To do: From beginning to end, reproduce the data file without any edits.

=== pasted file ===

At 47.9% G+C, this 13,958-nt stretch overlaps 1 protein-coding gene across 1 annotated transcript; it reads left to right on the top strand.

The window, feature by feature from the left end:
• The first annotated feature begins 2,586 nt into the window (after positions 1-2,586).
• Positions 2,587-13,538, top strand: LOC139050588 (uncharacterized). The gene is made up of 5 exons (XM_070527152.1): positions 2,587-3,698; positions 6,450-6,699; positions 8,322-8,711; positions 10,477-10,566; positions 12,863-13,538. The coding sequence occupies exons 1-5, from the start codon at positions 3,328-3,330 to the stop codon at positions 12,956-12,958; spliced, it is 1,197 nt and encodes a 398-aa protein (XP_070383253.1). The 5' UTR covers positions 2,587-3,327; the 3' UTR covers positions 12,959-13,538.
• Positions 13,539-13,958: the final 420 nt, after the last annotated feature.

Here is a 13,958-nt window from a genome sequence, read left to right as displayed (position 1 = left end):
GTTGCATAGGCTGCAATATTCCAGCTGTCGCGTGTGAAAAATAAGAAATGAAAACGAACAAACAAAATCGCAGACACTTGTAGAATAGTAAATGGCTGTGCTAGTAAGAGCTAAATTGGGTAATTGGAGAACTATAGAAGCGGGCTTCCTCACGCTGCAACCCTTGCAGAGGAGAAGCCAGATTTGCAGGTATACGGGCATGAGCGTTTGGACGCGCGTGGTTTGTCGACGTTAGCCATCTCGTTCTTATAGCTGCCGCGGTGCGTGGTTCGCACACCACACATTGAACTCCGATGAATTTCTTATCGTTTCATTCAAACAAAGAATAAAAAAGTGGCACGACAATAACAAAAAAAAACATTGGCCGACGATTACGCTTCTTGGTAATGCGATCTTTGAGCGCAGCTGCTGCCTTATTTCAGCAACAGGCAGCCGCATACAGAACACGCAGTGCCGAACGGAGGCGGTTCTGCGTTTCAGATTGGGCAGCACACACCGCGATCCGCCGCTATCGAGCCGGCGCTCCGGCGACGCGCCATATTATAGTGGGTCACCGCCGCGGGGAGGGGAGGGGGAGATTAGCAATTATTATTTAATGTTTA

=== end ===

At 47.9% G+C, this 13,958-nt stretch overlaps 1 protein-coding gene across 1 annotated transcript; it reads left to right on the top strand.

The window, feature by feature from the left end:
• The first annotated feature begins 2,586 nt into the window (after positions 1-2,586).
• Positions 2,587-13,538, top strand: LOC139050588 (uncharacterized). The gene is made up of 5 exons (XM_070527152.1): positions 2,587-3,698; positions 6,450-6,699; positions 8,322-8,711; positions 10,477-10,566; positions 12,863-13,538. The coding sequence occupies exons 1-5, from the start codon at positions 3,328-3,330 to the stop codon at positions 12,956-12,958; spliced, it is 1,197 nt and encodes a 398-aa protein (XP_070383253.1). The 5' UTR covers positions 2,587-3,327; the 3' UTR covers positions 12,959-13,538.
• Positions 13,539-13,958: the final 420 nt, after the last annotated feature.

Here is a 13,958-nt window from a genome sequence, read left to right as displayed (position 1 = left end):
GTTGCATAGGCTGCAATATTCCAGCTGTCGCGTGTGAAAAATAAGAAATGAAAACGAACAAACAAAATCGCAGACACTTGTAGAATAGTAAATGGCTGTGCTAGTAAGAGCTAAATTGGGTAATTGGAGAACTATAGAAGCGGGCTTCCTCACGCTGCAACCCTTGCAGAGGAGAAGCCAGATTTGCAGGTATACGGGCATGAGCGTTTGGACGCGCGTGGTTTGTCGACGTTAGCCATCTCGTTCTTATAGCTGCCGCGGTGCGTGGTTCGCACACCACACATTGAACTCCGATGAATTTCTTATCGTTTCATTCAAACAAAGAATAAAAAAGTGGCACGACAATAACAAAAAAAAACATTGGCCGACGATTACGCTTCTTGGTAATGCGATCTTTGAGCGCAGCTGCTGCCTTATTTCAGCAACAGGCAGCCGCATACAGAACACGCAGTGCCGAACGGAGGCGGTTCTGCGTTTCAGATTGGGCAGCACACACCGCGATCCGCCGCTATCGAGCCGGCGCTCCGGCGACGCGCCATATTATAGTGGGTCACCGCCGCGGGGAGGGGAGGGGGAGATTAGCAATTATTATTTAATGTTTA